No matter how many times we go through a similar experience, we never seem to fully learn that lesson, do we?  How our perception of someone can greatly affect our relationship with them.  That’s why Jesus’ question is such an interesting one.  He looks to his disciples and says “Who do people say that I am?”  But then quickly turns it to something much more direct - Who do you say that I am?  The responses, reactions, expectations we see and hear not just in today’s passage but all throughout the gospels show there was a variety of different thoughts on Him.  To some Jesus was simply a miracle worker.  By this point people had heard of healings, water becoming wine, massive amounts of food being supplied from a few loaves and fish...  He was definitely a master orator that could draw crowds who wanted simply to listen to him as he spoke to them.  Jesus was a brilliant teacher who could use those opportunities to pass on eternal truths that to this day even unbelievers respect.  All of those attributes and qualities are true.  But they’re narrow.  And for those who saw Jesus only as those things - or as a prophet or mistaking him for John the Baptist, or Elijah – they were missing so much.

    Peter is able to discern Jesus is so much more than the sum of all those things.  He has left everything to follow him not because he does incredible feats or says memorable things...  The only one who would deserve the gift of his life, where he has dropped everything and followed him is “the Christ, the Son of the living God.”

    Our perception of people very often affects our relationship to that person and our perception is greatly influenced by our proximity. How much time we spend with them.  More time allows us to know more things or aspects about them.   Peter’s confession of faith was possible because the Holy Spirit had nudged him one day to listen and pay attention that day when he first met Jesus.  And he listened to that voice and was willing to leave everything and spend his days in the company of Christ.  This allowed him to have an intimacy that he would really know Jesus– all the many things that made him perceive Jesus’ true identity as the Messiah.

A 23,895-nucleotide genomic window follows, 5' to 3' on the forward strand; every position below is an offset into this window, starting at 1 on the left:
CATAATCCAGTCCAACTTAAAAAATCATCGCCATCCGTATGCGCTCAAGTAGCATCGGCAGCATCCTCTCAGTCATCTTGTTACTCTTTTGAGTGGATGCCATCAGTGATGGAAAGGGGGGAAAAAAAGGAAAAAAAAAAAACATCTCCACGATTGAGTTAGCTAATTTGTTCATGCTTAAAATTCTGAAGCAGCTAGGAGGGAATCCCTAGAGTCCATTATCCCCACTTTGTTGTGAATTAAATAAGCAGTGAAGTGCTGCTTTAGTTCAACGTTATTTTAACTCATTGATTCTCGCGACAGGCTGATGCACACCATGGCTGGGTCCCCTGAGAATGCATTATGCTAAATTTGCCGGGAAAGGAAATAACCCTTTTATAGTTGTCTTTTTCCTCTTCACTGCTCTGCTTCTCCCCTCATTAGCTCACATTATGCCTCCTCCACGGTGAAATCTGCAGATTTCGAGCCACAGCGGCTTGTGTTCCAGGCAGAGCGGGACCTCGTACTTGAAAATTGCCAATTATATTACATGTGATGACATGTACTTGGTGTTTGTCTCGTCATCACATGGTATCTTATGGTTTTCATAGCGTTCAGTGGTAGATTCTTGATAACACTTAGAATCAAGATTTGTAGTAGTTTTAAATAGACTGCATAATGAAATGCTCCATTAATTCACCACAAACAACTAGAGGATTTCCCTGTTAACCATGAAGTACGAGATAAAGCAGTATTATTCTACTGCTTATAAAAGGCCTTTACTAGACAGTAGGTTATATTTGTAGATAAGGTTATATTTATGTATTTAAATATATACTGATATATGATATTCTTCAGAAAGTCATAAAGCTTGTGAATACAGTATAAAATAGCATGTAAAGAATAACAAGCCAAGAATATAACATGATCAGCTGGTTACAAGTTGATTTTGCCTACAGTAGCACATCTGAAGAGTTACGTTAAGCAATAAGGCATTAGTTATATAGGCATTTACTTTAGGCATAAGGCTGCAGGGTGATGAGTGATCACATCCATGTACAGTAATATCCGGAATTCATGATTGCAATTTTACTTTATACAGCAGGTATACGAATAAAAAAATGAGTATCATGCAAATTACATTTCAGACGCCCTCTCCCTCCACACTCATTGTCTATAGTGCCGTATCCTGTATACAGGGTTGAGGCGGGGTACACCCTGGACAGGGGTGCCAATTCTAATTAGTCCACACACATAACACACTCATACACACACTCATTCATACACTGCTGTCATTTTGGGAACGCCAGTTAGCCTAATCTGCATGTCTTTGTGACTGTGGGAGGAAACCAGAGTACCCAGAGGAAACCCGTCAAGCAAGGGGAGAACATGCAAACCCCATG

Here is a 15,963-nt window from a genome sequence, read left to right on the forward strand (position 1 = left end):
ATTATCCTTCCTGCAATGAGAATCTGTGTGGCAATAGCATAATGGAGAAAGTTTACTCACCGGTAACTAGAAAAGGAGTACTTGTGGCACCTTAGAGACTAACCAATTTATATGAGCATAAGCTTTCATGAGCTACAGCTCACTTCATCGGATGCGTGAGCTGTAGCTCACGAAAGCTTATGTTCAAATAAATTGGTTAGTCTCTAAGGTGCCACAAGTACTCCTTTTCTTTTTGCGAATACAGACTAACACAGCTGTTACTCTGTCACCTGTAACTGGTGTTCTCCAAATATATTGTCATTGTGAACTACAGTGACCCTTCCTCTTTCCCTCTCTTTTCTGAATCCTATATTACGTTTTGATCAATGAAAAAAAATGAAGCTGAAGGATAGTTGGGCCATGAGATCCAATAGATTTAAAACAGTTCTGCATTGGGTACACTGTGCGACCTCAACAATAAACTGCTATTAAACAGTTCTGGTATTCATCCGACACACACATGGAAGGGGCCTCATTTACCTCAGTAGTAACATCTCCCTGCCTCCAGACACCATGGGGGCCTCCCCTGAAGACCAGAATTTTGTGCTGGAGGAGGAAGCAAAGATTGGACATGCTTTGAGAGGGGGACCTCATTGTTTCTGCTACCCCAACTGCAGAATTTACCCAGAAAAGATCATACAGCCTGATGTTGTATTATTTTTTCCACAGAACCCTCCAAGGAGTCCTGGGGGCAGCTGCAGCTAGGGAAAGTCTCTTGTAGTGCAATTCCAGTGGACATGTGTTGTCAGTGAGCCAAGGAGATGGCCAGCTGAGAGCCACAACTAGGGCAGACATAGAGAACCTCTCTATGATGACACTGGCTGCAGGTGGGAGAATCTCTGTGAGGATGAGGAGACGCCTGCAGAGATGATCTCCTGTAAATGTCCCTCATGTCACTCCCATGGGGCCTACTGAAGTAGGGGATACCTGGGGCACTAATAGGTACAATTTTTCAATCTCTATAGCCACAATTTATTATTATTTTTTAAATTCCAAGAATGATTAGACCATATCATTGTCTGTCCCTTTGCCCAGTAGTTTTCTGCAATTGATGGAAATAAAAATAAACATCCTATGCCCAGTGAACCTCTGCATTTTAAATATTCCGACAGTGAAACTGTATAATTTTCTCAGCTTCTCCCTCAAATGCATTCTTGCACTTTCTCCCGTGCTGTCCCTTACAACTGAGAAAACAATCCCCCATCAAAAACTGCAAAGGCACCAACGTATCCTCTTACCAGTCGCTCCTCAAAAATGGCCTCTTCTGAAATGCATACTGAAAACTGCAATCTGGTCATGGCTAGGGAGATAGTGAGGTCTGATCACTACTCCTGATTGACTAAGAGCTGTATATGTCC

I suppose our answer to that same question would also depend on our perception of Jesus and our perception is also influenced by our proximity to him.  To really know Jesus is no different than anyone else – it requires that we spend time with them and that takes...well, time!  How much time do we really spend getting to know Jesus?  “And you, who do you say that I am?”.  May you and I take time, literally, before we answer that.


Hi everyone - here’s my homily for the 19th Sunday of Ordinary Time, July 7, 2011.  The readings for today’s Mass can be found at  Thanks as always for reading and your responses and feedback.  Thanks Fr. Jim

    On the list of challenging, difficult, even awkward things for Catholics to discuss (and there’s quite a few things on that list) has to be when parishioners learn that a priest has decided to leave the priesthood.  It’s something that can be shocking, and saddening for people - both parishioners and priests alike.  People describe it as this weird mixture of emotions that would often be associated with a death or a divorce – while at the same time the parishioners want the man to be happy and at peace.  It’s confusing.   What makes it so shocking is that after anywhere from 4-7 years of prayer, study, talking, discussions, and formation people assume that a man would be reasonably sure of who they are, what they are called to when they are finally ordained.  And there’s some truth to that.  It’s not like it’s a surprise on ordination day to find out that priests make promises that include obedience and chastity.

    Probably the most public example of this was about a year ago involved a priest by the name of Fr. Albert Cutie, who had a popular television show in Florida.  After a tabloid found him on a beach with a woman, he admitted he had an affair - and within weeks, left the Catholic Church joined the Episcopal Church, got married, is considered a “priest” in their Church and even has a new TV program.  Examples like that give life to this (mistaken) belief that if only priests could get married, things like that wouldn’t happen.

    This isn’t to judge Fr. Cutie or interpret the actions of other priests who’ve left.  It’s true what they say – that we can never know what’s in another person’s heart or what it is they are going through.  So I’m trying to be careful not to make assumptions and lump everyone together because no two cases are the same.  But a great spiritual director once shared an insight he gained from his experience in counseling many priests.  He said that whenever a priest would tell him that he is leaving the priesthood, the first question he always asks is “When did you stop praying?  When did you lose sight of Christ?”